Thousands of Filipinos in the northeast of the island nation continue to evacuate as Typhoon Rammasun makes landfall. The storm is expected to make landfall sometime late Tuesday near the Bicol region.
"This is an agricultural region, and most of the people we are evacuating are farmers and fishermen," explained Cedric Daep, head of the Public Safety Emergency Management Office in Bicol's Albay province.
The typhoon will bring wind gusts upwards of 100 mph. Rammasun, which translates as "God of Thunder" in Thai, was upgraded overnight Monday from the less powerful tropical storm designation to the more threatening typhoon category. Officials fear widespread flooding and even landslides.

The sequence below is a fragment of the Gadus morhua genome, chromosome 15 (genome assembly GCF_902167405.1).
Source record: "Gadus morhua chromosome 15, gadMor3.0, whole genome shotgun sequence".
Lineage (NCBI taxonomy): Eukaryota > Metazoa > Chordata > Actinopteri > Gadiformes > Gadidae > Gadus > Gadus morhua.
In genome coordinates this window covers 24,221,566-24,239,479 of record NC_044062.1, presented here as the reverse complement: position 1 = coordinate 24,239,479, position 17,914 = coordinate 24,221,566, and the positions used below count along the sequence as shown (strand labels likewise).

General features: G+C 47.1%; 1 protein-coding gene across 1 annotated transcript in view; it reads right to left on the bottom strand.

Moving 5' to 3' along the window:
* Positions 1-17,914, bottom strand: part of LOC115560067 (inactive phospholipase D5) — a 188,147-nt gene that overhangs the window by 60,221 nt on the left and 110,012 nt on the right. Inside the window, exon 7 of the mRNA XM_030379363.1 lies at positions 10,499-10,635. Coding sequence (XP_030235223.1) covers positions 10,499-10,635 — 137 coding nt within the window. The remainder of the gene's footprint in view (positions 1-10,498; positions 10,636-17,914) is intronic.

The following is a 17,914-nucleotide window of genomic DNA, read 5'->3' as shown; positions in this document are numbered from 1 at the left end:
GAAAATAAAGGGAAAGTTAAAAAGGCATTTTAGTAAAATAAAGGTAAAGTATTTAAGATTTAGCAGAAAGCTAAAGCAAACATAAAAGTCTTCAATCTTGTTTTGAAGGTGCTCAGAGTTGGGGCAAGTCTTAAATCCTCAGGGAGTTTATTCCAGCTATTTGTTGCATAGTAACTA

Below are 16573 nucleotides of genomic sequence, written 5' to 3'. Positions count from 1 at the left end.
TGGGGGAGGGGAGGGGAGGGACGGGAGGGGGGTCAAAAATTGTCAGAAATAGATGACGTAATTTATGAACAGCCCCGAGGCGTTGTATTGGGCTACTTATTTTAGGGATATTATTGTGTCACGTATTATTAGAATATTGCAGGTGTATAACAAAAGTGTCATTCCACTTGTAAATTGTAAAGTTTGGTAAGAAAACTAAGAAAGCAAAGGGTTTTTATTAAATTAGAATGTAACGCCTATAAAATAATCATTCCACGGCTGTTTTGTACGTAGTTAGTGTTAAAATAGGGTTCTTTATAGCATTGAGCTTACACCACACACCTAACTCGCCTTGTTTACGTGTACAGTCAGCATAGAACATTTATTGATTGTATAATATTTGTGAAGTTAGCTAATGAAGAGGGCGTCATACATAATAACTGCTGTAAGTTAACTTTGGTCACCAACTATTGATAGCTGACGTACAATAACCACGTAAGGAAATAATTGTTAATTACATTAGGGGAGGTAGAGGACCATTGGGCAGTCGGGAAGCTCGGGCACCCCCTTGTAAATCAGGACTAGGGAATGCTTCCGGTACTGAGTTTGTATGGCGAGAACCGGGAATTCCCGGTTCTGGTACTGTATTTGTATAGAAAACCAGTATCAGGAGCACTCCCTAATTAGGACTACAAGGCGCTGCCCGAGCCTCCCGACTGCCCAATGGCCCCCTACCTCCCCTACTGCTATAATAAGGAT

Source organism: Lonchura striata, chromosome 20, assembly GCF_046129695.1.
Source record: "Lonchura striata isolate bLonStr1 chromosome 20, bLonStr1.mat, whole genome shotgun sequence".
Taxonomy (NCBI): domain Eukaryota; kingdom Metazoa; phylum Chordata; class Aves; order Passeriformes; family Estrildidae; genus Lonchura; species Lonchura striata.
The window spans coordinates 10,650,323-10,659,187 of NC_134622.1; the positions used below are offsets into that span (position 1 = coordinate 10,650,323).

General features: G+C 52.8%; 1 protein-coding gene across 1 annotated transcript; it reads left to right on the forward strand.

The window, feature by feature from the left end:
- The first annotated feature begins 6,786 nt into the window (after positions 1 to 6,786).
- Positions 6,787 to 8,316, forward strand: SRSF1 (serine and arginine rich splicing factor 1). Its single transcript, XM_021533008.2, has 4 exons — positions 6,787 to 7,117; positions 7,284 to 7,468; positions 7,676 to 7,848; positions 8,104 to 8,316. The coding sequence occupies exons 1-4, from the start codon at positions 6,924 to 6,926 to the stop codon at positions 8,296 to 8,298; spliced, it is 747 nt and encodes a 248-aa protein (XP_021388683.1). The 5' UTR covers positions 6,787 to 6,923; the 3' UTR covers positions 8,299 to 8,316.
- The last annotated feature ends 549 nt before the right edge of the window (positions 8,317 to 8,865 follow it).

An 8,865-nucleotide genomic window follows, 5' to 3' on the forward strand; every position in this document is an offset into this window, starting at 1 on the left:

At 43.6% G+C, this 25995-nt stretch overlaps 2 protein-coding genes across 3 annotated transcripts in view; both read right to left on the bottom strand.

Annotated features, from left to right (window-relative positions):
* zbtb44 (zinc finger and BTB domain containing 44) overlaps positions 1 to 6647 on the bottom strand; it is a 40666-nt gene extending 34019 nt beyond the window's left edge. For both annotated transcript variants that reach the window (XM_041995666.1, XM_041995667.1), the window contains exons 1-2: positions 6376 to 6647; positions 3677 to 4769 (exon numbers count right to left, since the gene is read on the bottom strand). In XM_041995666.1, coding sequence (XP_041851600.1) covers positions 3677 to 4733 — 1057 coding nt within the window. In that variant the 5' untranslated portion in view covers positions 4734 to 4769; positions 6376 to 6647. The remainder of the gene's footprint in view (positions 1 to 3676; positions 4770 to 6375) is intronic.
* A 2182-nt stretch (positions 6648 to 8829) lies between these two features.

In the Philippines, where weather officials have their own naming system, the storm is being referred to as Typhoon Glenda -- a much less threatening moniker than Rammasun.
Schools in the region canceled classes and several international flights were grounded. Shipping lanes were closed in anticipation of rough seas, stranding hundreds of would-be ferry passengers at ports.
Not that it is any consolation to the thousands currently at evacuation centers, but the Philippines are rather used to this by now. As many as 20 major storms, most of the tropical storm variety, hit the country every year.
Last year, four typhoons -- the equivalent of the Western Hemisphere's hurricanes -- hit the Philippines. Some parts of the country are still recovering from 2013's deadly Super Typhoon Haiyan, also known as Typhoon Yolanda. That storm featured gusts as strong as 235 mph.
Original headline: Typhoon Rammasun hits Philippines, thousands evacuated
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